Wednesday, Oct. 10, 2007

White Flint growth plan draft expected by December

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The Montgomery County Planning Board wants its staff to be creative its vision for the future growth of White Flint, but mindful of the hundreds of nearby homes and costs associated with infrastructure improvements.

Nearly 50 developers and residents packed the room Monday night to hear Planning Board members’ thoughts on how staff should craft the White Flint Sector Plan.

The draft, expected in December, will define future roads, schools and business and residential districts for the North Bethesda center.

‘‘This will be North Bethesda’s downtown,” said Margaret Rifkin, of the community planning division with the Maryland-National Capital Park and Planning Commission. The area, she told the Planning Board, is well suited for a housing center and marketplace rather than a dense commerce center as found near the Bethesda or Silver Spring Metro Stations.

White Flint has more retail stores than Bethesda or Silver Spring commercial business districts, she said, and county planners think that should continue to be a defining quality of the area.

Rifkin explained that the current White Flint layout resembled a shopping mall, with Mid Pike Plaza and White Flint Mall on Rockville Pike serving as the two commercial anchors and smaller retail stores dotted between them. It is a general layout that the planners are likely to maintain in the sector plan update.

The revision of the White Flint sector plan is meant to address transportation, zoning, pedestrian and bicycle networks, open space, environment, community facilities and preservation of historic sites in a way that will guide the development and look of the community for the next 10 to 20 years. It is the first step to revising the 1992 North Bethesda⁄Garrett Park master plan.

The area is bounded by Montrose Parkway to the north, the CSX railroad tracks to the east, White Flint Mall and the adjacent medical buildings to the south and Woodglen Drive to Executive Boulevard around the Montgomery Aquatic Center to include Old Georgetown Road to the west.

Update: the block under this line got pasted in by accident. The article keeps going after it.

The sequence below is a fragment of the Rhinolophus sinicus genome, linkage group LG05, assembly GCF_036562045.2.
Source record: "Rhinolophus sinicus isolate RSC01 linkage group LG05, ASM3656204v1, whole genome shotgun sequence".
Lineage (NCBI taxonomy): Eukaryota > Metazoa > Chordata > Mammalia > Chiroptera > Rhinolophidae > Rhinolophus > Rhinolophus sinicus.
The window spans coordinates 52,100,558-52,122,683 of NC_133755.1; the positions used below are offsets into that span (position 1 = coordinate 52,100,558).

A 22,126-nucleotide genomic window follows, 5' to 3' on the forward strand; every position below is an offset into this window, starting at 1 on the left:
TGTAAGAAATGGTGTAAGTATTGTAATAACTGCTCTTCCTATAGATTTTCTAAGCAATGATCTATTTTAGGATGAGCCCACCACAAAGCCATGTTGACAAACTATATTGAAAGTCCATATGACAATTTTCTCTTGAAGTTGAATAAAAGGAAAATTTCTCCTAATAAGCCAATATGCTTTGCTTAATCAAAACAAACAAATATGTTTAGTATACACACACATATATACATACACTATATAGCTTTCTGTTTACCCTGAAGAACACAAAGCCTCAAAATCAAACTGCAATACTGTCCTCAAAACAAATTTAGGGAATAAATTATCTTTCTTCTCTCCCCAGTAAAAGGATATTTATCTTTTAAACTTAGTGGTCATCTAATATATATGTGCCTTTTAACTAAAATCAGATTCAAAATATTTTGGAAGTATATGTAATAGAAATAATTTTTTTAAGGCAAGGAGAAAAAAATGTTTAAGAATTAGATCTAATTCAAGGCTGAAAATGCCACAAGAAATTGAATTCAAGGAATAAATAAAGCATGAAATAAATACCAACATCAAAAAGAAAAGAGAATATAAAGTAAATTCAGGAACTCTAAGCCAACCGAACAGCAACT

Establishing a mix of apartments, condominiums and retail stores is the first step for county planners, Rifkin said. White Flint Mall and Mid Pike Plaza are slated to become mixed-use areas, and more pedestrian-friendly side streets would be built where smaller retail stores would be located.

The board urged planners to keep the nearby residents in mind.

‘‘We’re building a community here,” said Commissioner John Robinson. ‘‘But we have to be respectful to the surrounding neighborhoods.”

Right now, there are 2,100 homes and condominiums and 5.5 million square feet of commercial and retail space within the White Flint Sector plan but hundreds of homes surround the development area.

The 1992 White Flint Sector plan calls for 6,400 apartments and homes and 13.8 million square feet of business space.

But planners and developers want to increase retail and office space along Rockville Pike and encourage shoppers and drivers to use side streets to get to specialty stores.

Suzanne Hudson and Bobbi Kadesch, two Garrett Park Estates-White Flint Park residents at the meeting, said they were open to ideas from planners, as long as their quality of life is respected.

‘‘They have to respect their neighbors and we want something that works well, that is attractive and that we can live with,” Hudson said.

However, the street grid and improvements to Rockville Pike are a serious matter to consider according to Dan Hardy, county traffic engineer. There are 55 smaller blocks of retail stores and restaurants in Bethesda, Hardy said, and there are 12 in White Flint.

‘‘Clearly we have to do something to break up those super-blocks,” he said. Creating that grid of side streets and ‘‘taming the pike” is one of the main challenges to White Flint’s design.

Hardy said that projected growth won’t clog Rockville Pike, but it is a hassle to drive.

The road could become a divided boulevard with parking on the side, or could even be split into one-way northbound and southbound boulevards and separated by blocks of buildings before rejoining near White Flint Mall.

Planning Commissioner Jean B. Cryor said White Flint has to be designed as a self-sustaining area, where the costs for road improvements are generated from phased development and not spent up front.

‘‘I love these ideas, but I just keep getting stuck on dollars,” she said. ‘‘None of this works, none of it, without money.”